Episcopal authority and networks in Carolingian times: recent approaches and perspectives
From Firenze University Press Book:Networks of bishops, networks of texts
Gianmarco De Angelis, University of Padua
Francesco Veronese, University of Padua, Italy
In the last two decades, studies on bishops and episcopal identity in the Carolingian age have participated in the profound renewal of interpretation to which the Carolingian world as a whole has been subjected1 . New approaches to the age-old question of the functioning — and, before that, the existence or otherwise — of state systems in early medieval Europe have led to a refocusing of attention on the vocabulary of the sources and the representations of public power they construct and transmit. The overlapping of meanings in the term ecclesia, highlighted by Mayke de Jong, has provided new bases for rethinking the relationship between public power and religious authorities.
The Carolingian ecclesia, as an ensemble of ecclesiastical structures and, in a broader sense, of all the people over whom the Frankish kings exercised their sovereignty, became the common framework within which to elaborate and give meaning to representations of society aimed at calling all its components to collaborate for the prosperity and stability of the social body and its rulers. A first, fundamental, subdivision was established between laymen and the clergy, based above all on the different ways in which the two groups reproduced themselves over time: through marriage and procreation for the former, through social and ritual means (priestly consecration) for the latter. Within the group of ecclesiastics, a further distinction was made, taking up pre-existing patterns, between secular clerics, specialised in pastoral care, and monks, experts in intercessory prayer. For each of these groups (ordines), specific models of life and behaviour were identified and applied, and as many texts were produced, for example Gregory the Great’s Regula pastoralis for clerics, and the Regula Benedicti for monks. The laity were the recipients of moral teachings by means of treatises (specula) composed by leading intellectual figures of the Carolingian world, such as Alcuin, Paulinus of Aquileia, Jonas of Orléans, and Dhuoda. The progressive elaboration of this image of society as divided into ordines aimed at framing each group — ideally, each individual — within it, establishing its position, and the contribution it was called upon to bring to the common good.
The Carolingian scheme of the ordines, long known and analysed in the historiography, has traditionally and for a long time been the basis of a clear distinction between the group of the laity and that of the ecclesiastics, meant as socially separate bodies, bearers of different interests and often in mutual conflict. This distinction and opposition were then used as instruments to interpret the peculiar (and ambiguous) political-institutional balance of the Carolingian world, and even the reasons for its dissolution. The sovereigns, especially from Louis the Pious (814–840) onwards, used the ecclesiastical structures and their leaders, bishops and abbots, to counter the centrifugal thrusts and individual interests of the secular aristocracies, especially of those among their members who held public offices (counts, dukes, marchiones). In this way, however, they would have bestowed increasing quotas of public functions and lands on their ecclesiastical allies, ultimately emptying royal and imperial authority of its meaning and practical effectiveness. More recent approaches have allowed these readings to be nuanced.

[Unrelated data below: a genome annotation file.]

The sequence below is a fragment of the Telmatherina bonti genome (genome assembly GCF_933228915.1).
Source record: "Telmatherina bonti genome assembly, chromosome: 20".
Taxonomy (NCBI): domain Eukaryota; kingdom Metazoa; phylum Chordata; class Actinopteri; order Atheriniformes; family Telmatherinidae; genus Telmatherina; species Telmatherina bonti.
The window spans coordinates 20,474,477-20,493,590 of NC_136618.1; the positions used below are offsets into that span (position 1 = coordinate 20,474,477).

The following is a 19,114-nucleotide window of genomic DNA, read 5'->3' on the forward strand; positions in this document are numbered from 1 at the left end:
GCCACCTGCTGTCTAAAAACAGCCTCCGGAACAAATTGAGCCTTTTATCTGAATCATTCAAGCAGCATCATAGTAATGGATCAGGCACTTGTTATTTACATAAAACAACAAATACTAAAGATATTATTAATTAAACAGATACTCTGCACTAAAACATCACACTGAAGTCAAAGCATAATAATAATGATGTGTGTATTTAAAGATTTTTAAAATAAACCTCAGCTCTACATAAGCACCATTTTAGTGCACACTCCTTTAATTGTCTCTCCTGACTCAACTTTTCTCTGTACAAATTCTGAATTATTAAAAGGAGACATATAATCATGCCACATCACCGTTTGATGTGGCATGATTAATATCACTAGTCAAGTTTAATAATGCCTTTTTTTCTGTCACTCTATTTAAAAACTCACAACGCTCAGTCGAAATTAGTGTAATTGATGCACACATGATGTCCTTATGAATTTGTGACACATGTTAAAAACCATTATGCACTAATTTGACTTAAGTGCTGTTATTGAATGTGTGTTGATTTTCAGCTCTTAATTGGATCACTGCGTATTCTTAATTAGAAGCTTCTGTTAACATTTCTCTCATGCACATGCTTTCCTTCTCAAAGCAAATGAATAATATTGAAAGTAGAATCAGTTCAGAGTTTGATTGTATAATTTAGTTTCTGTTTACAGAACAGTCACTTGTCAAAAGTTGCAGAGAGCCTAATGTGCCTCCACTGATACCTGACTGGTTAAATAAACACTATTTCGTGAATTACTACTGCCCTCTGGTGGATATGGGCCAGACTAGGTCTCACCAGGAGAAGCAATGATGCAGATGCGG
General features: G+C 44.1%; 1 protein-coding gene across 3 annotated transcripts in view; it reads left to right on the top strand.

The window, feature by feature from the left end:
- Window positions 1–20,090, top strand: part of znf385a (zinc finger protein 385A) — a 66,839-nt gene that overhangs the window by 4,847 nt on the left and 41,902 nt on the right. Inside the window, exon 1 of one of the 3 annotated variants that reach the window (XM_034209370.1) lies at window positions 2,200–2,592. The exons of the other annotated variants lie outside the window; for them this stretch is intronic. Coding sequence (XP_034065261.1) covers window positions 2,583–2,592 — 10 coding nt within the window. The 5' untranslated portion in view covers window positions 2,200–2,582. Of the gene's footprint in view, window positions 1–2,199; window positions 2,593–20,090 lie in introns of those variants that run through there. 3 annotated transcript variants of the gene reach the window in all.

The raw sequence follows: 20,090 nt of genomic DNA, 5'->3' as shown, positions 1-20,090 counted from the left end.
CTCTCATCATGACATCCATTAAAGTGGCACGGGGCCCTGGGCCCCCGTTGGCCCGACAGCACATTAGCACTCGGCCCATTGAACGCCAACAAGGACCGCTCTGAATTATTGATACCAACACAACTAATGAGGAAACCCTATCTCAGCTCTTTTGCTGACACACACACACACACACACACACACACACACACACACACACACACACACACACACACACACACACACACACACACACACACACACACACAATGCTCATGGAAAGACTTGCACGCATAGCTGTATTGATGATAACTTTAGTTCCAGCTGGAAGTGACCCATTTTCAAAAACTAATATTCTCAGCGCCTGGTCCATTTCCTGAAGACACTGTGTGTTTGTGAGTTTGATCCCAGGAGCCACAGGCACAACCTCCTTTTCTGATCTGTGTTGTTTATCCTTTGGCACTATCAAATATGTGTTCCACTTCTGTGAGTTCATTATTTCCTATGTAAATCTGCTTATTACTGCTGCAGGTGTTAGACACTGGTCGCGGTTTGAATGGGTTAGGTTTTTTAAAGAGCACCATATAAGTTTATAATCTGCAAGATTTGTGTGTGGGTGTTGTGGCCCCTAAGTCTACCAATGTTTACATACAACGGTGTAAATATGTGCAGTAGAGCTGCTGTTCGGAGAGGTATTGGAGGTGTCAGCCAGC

The greater emphasis on the ideological-discursive character of the distinctions internal within Carolingian society, has led to see them as a framework of representations and images aimed at legitimising the power of the Frankish sovereigns and at integrating the aristocracies into the shared management of public functions. On this basis, the social, familial and cultural practices of the elites of the Carolingian world have also been observed from different perspectives, which have attenuated the image of incompatibility between the interests of the rulers and those of the aristocracies. A decisive contribution came from the analysis of these dynamics in terms of collaboration, competition and the intertwining between them, i.e. coopetition. Collaboration was what, for example, bishops and counts were called upon to do on several occasions in the capitularies, in order to support each other in the joint exercise of justice, a fact which Gerda Heydemann has recently observed from the point of view of its exegetical justifications. The competition between kin and political groups, strictly supervised and regulated by the Carolingians, aimed instead at obtaining public offices, lands and movable goods and fiscal benefits, and a privileged relationship with the sovereigns themselves. Collaboration and competition were therefore both integral parts of the horizons and schemes of action with which the Carolingian elites elaborated their projects of social affirmation or reinforcement, conceived therefore in a framework that responds to the sociological definition of coopetition.
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